Trump’s erratic foreign policy reduced to ‘a shambles’

Updated

At an event last week, former Secretary of State Colin Powell reflected on the international landscape and concluded, “[O]ur foreign policy is a shambles right now … and I see things happening that are hard to understand.”

It was hardly an unreasonable assessment. The U.S. State Department is “deeply shaken” and “reeling,” thanks in part to Donald Trump’s political appointees who are politicizing the department “in ways that undermine U.S. ties to other countries.” Attorney General Bill Barr, meanwhile, is endangering our relationships abroad, prompting backlashes among American allies, in pursuit of assorted conspiracy theories.

Much of the administration’s foreign policy initiatives have completely unraveled, including the failed nuclear negotiations with North Korea.

And then, of course, there’s Donald Trump, who’s come up with a new policy in Syria.

The U.S. military has moved its forces away from the Turkish border with northern Syria, after the White House said Sunday night that Turkey would soon begin an operation in a part of northeastern Syria where it wants to resettle Syrian refugees – and that U.S. forces wouldn’t be there to help or stop them.

The U.S. has not received orders to commence a large-scale withdrawal from the region, remaining in a “wait and see” position, according to a U.S. official with direct knowledge of the situation.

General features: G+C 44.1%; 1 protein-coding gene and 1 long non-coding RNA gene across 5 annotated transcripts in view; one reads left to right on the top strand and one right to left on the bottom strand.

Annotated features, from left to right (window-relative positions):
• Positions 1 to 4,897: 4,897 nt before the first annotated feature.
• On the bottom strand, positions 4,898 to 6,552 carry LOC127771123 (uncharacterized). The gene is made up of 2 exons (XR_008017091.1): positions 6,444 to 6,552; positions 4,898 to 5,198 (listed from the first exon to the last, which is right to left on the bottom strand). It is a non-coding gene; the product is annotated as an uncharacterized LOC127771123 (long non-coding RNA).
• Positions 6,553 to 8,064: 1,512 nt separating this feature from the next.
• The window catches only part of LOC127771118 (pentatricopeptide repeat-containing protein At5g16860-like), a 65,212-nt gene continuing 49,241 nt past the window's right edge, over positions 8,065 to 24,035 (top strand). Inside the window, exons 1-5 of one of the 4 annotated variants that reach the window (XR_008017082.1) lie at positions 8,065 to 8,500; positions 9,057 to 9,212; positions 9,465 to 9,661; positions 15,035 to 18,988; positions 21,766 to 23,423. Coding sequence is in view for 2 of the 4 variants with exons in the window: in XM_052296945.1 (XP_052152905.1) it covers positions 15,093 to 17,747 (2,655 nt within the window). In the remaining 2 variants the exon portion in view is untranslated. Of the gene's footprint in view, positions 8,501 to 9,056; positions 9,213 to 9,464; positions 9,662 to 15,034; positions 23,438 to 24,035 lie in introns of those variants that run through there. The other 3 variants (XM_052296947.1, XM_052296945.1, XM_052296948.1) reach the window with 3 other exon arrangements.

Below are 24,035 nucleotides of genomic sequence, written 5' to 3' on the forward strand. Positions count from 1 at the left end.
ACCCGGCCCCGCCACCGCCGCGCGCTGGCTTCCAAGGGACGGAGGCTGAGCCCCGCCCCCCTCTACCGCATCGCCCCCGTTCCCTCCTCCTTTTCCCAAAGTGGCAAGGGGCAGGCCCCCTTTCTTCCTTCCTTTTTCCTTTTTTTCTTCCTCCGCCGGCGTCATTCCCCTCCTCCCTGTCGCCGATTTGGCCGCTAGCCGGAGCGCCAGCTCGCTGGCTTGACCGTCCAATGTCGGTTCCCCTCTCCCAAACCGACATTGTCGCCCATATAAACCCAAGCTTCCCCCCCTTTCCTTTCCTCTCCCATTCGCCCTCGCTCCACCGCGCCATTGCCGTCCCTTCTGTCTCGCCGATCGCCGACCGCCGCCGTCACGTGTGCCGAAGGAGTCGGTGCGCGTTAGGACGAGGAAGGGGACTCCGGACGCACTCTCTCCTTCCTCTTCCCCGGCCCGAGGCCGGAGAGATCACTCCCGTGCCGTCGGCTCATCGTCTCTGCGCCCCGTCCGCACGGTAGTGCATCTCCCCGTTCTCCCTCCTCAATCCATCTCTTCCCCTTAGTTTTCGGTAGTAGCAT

In a statement issued late Sunday, the White House said Turkey would “soon be moving forward” with its “long-planned operation” in northern Syria and that the United States wouldn’t be involved.

If it sounds like Trump is abandoning the Kurds just a few days after the Trump administration said the opposite, it’s because that’s precisely what’s happening.

The president’s new policy, if anyone can call it that, goes against “the recommendations of top officials in the Pentagon and the State Department,” whose judgment the president tends to disregard.

If you’re feeling a sense of déjà vu, it’s understandable. It was 10 months ago when Trump, following a conversation with Turkish President Recep Tayyip Erdogan, announced an impulsive and unexpected troop withdrawal from Syria, blindsiding our allies, U.S. military leaders, and the White House’s own congressional allies.

And here we are again, watching Trump announce another impulsive and unexpected troop withdrawal from Syria following a conversation with Turkish President Recep Tayyip Erdogan, blindsiding our allies, U.S. military leaders, and the White House’s own congressional allies.

Brett McGurk, who served as the special presidential envoy for international coalition to combat ISIS, argued on Twitter overnight, “Donald Trump is not a Commander-in-Chief. He makes impulsive decisions with no knowledge or deliberation. He sends military personnel into harm’s way with no backing. He blusters and then leaves our allies exposed when adversaries call his bluff or he confronts a hard phone call.”

For his part, the Republican president has published a series of very strange tweets on the subject, acknowledging his abandonment of the Kurds, claiming Russia is “unhappy” with his decision (despite the opposite being true), asserting that he’s “obliterated” Turkey’s economy in the past, and claiming to have “great and unmatched wisdom.”

No, really, that’s what he wrote. It’s not my attempt at creating some kind of ridiculous caricature of Trump; it’s what Trump actually published online.

What I continue to find amazing is the absence of a policymaking process. A coherent foreign policy is rooted in a mature, deliberate decision-making process, where consequences are weighed carefully.

With Trump, none of that happens. There’s no interagency process. There’s no consultation with Congress or key U.S. military leaders. There’s no coordination with allies. There’s just a reckless amateur president, acting on impulse, following conversations with foreign leaders he struggles to understand.